Feb 6 2017
It’s Greg’s birthday today so I’m seriously considering changing out of the pajamas I’ve worn for 10 days while caring for sick kids (and a sick me), and changing into regular clothes. I mean, it’s mid-afternoon, and I haven’t actually taken anything resembling action to Put on Regular Clothes, but it’s a possibility, is what I’m saying. Also, by “regular clothes,” I mean leggings and a t-shirt. Possibly a bra. If he’s really lucky, I’ll wear my fancy bra; the one that’s not stretched out in the back, and doesn’t have the fine pieces of elastic erratically fraying like they’ve been fried in a horrible electrical accident, and whose underwire isn’t about to snap, making one boob significantly saggier than the other. It is, after all, important in any marriage to keep romance alive! Also, birthdays are special around here.
I texted Greg to see if he wanted to pick up a few boxes of scalloped potatoes, which are his favorite, so I can make those for dinner along with ham from a locally-raised pig because we believe in Both/And around here; both delicious, preservative-laden, dye-infused, freeze-dried, simple-carbohydrate potato products from a box which we will rehydrate with yummy, yummy saturated fat (read: All the Butter), AND hand-fed, gently-raised, locally-produced, happy, organic ham. Maybe I’ll find some freezer-burned green beans to microwave so my kids will have a green vegetable to refuse to eat, too. That sounds fun. Happy Birthday, Greg!
We’re hanging in there, friends, during this weird, weird season. But we’re doing it by taking one thing at a time, deciding what’s actually critical right now, letting everything else go, and being gentle with ourselves when we drop balls and mess things up and live in the muck and mire, muddy and mangled. We are tired. Donald Trump has been president for 17 days, and we have been sick for 10 of those. Our Christmas tree is still up, and we have no plans to change that anytime soon. We are working our usual 3-4 jobs. Our kids’ book reports and science assignments are late. My son just spilled Gatorade all over the living room floor, which WAS NOT PUKE, so HOORAY! And we spent the night on the phone with our college kid who was stranded in Seattle trying to fly back to college in the midst of a snow storm.
Yes, we’re tired — like All of America, I suspect — but we are trying to be kind to each other because changing the world starts at home with tiny acts of kindness and choosing to lay the infinite opportunities for bitterness aside. Some days, all we have the energy and wherewithal to do is put on clothes. Or make scalloped potatoes. Or just breathe; one breath in, one breath out, in and out, over and over. This, too, though, is an act of love. This breathing in madness. This remaining in the midst. It’s a choice to find magic in the mess. An insight into grace in the grime.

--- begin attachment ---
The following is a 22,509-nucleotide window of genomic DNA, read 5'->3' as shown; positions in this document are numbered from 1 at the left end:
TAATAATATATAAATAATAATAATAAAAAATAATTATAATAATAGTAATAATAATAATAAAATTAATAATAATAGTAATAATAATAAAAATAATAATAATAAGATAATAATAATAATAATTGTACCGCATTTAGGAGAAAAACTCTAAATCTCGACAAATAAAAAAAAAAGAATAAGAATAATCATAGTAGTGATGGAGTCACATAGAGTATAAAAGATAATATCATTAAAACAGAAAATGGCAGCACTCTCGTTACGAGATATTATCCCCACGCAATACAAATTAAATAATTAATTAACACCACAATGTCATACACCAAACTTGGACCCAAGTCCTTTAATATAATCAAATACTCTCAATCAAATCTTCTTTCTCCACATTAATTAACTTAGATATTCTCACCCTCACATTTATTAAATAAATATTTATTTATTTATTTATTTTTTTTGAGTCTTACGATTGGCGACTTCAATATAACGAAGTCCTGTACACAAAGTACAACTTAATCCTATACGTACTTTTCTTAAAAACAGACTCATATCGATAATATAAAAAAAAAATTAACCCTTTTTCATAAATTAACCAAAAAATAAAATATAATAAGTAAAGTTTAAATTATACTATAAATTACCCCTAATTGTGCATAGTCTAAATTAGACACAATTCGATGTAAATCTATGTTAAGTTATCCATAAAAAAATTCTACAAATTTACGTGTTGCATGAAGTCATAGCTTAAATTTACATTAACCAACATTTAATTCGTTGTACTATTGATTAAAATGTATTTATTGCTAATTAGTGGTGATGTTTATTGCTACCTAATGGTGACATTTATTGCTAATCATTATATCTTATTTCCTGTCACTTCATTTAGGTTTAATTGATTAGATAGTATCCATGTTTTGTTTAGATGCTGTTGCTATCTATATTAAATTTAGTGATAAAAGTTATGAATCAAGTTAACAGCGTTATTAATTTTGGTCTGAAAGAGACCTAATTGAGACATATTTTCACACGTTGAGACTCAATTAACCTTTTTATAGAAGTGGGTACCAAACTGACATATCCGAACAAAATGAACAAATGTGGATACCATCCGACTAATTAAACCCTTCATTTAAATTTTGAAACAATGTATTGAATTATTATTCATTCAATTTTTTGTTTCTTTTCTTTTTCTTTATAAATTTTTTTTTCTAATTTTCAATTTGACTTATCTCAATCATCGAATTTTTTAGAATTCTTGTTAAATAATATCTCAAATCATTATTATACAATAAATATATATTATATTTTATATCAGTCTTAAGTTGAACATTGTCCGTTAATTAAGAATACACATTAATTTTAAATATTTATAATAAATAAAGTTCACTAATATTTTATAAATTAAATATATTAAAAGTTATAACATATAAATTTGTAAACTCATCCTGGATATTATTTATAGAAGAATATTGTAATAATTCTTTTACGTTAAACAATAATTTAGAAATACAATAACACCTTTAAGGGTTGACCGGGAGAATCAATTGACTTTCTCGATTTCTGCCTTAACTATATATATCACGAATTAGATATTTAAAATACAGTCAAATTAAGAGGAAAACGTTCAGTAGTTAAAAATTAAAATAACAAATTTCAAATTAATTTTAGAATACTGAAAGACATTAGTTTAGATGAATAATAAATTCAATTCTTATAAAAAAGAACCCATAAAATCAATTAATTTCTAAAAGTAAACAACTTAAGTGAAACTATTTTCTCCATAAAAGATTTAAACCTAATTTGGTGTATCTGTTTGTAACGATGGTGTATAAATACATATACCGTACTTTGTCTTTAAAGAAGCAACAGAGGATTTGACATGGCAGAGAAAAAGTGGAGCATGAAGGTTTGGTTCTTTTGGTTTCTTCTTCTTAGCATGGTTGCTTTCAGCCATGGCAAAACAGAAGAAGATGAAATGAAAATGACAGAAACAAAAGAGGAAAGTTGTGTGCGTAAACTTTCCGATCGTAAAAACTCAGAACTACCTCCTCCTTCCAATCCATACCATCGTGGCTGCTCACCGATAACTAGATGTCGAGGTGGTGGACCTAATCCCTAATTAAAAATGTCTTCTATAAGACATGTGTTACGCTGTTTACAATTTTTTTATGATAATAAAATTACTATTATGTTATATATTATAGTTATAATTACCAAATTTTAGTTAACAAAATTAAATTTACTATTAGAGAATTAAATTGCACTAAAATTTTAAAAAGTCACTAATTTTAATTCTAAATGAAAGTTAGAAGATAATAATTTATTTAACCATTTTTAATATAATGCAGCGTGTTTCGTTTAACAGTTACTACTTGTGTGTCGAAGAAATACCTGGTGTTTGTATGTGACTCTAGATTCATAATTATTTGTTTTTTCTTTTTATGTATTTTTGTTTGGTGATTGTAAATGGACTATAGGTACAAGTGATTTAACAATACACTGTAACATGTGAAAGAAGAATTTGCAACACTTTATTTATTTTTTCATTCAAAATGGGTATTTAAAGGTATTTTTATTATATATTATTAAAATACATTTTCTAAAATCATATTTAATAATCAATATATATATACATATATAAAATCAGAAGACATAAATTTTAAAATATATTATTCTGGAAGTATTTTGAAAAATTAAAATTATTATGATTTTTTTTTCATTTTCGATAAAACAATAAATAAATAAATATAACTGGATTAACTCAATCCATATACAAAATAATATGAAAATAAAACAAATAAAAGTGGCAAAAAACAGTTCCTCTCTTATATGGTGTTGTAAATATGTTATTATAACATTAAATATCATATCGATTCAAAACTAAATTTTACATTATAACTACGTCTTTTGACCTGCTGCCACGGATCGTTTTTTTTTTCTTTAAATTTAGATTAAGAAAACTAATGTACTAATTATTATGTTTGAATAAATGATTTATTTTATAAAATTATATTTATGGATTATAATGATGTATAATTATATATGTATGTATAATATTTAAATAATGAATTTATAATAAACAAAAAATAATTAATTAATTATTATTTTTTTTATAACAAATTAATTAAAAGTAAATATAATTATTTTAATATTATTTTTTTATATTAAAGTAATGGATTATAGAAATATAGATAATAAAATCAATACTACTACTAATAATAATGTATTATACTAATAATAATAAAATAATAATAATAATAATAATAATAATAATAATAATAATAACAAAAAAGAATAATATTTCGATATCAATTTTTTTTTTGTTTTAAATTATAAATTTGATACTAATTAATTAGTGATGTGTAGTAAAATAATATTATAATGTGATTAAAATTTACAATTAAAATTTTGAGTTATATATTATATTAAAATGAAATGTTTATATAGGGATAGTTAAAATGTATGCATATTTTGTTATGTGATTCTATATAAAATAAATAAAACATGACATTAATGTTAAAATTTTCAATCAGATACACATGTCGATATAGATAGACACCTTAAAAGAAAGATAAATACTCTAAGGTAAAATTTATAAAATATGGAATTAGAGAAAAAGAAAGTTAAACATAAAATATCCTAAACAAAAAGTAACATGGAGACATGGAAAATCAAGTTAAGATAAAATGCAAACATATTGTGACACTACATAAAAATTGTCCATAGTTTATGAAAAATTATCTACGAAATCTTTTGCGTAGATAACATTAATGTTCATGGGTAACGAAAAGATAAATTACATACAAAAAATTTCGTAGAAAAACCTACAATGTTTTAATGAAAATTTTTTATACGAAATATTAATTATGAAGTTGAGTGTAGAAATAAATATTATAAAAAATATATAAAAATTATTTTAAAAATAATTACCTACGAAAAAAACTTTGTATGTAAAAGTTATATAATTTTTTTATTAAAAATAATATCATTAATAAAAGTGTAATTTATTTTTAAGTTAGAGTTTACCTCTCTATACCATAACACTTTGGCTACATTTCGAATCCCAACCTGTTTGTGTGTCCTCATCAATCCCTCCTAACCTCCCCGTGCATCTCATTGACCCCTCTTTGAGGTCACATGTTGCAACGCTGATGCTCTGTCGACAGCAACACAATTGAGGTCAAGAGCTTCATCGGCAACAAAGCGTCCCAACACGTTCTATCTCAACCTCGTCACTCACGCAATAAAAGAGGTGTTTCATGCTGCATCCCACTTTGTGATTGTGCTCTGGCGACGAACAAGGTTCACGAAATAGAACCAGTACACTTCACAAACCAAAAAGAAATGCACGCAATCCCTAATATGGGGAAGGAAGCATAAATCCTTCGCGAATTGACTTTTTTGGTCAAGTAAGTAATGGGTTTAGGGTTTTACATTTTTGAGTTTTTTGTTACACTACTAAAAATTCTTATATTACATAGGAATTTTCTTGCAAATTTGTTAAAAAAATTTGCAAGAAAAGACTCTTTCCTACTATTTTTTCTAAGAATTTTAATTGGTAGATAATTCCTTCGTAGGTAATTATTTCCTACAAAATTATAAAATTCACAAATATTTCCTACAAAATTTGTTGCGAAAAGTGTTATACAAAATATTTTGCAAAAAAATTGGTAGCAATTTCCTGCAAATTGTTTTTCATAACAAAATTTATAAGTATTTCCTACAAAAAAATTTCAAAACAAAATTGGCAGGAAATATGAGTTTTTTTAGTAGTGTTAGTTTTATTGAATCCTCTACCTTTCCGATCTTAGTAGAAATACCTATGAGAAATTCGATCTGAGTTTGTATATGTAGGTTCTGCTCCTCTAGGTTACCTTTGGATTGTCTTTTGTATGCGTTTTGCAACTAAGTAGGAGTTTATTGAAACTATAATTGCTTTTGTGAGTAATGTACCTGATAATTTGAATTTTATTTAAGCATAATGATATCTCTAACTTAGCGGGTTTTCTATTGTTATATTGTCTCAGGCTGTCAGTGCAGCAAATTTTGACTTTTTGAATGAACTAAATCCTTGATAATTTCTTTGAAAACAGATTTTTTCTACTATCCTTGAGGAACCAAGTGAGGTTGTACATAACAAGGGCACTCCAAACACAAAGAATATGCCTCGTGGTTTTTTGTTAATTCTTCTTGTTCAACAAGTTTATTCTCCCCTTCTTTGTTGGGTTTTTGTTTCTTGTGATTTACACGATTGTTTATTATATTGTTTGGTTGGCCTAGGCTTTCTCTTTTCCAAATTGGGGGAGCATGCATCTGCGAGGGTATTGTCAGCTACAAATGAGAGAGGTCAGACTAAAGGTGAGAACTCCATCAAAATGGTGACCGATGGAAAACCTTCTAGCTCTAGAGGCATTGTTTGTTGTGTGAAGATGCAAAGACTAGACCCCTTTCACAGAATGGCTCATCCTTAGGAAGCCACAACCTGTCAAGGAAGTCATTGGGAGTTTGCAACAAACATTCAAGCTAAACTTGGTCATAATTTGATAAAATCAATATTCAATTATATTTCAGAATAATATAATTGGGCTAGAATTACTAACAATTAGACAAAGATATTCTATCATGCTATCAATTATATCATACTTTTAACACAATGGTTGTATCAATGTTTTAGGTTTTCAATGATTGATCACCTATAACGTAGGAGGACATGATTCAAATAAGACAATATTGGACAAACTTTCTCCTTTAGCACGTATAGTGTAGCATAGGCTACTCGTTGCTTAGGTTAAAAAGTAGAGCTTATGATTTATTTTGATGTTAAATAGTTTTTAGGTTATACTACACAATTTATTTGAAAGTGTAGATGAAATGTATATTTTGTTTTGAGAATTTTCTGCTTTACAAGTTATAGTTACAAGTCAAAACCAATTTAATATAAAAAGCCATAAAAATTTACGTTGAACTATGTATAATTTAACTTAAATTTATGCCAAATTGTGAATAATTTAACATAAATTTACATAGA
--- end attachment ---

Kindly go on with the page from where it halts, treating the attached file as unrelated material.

So, friends, if you are here, too, in this messy space where the only thing you’re doing right now is taking one breath at a time, welcome. We are not alone.
P.S. I tend to be more of a doer than someone who knows how to rest and take respite. I react more than I respond. But I am attempting to learn to be more attentive. To take in what the world sends me and to let it flow back out; in, through, and out. A conduit for Love. A conductor for Grace. A reflector of Light. I am better at it some days than others.
Along with some of my most trusted people, I’m trying a new thing next month when it comes to retreats. As you may know, I have hosted writing and spiritual formation retreats in the past; the Magic in the Mess Writing Retreat (next one in May), and the Grace in the Grime Spiritual Formation Retreat. I love both. I’m also asking myself, though, in the midst of what we’re experiencing as a nation and a world; as mothers, mud-dwellers and magic-makers; as humans who want to learn how to listen well and love much, how I can HELP? How can we, collectively, learn to reset so we can SEE each other for who we all are, with curiosity instead of judgement? Out of conversations like this — what does the world need most right now and what do we need in order to not just survive it but build something better and brighter — the Mindfulness Retreat was born.
Simply put, mindfulness is taking care of our nervous system. It is noticing what’s happening right now. It is using curiosity instead of judgment, for others, and, perhaps especially, for ourselves. It is digesting the intensity of being human. Schools throughout the country are learning how valuable it is to teach this practice to kids; I think adults like me need it just as much. On March 9-12, just over a month away, at the Oregon Coast, we are going to offer our first Mindfulness Retreat. Unlike the spiritual formation retreat, this one is secular. Like all of our retreats, it’s open to people of all backgrounds who need rest, respite, and a safe space to learn in a community of friends. Also, we have a shit-ton of fun. I hope to see you there. You can find all the information about the retreat, including how to register, here.
P.P.S. Sorry I didn’t give you more advance notice about the retreat. See the rest of this post for reasons why.
P.P.P.S. Not to brag, but I just put on deodorant. #WINNING #HappyBirthdayGreg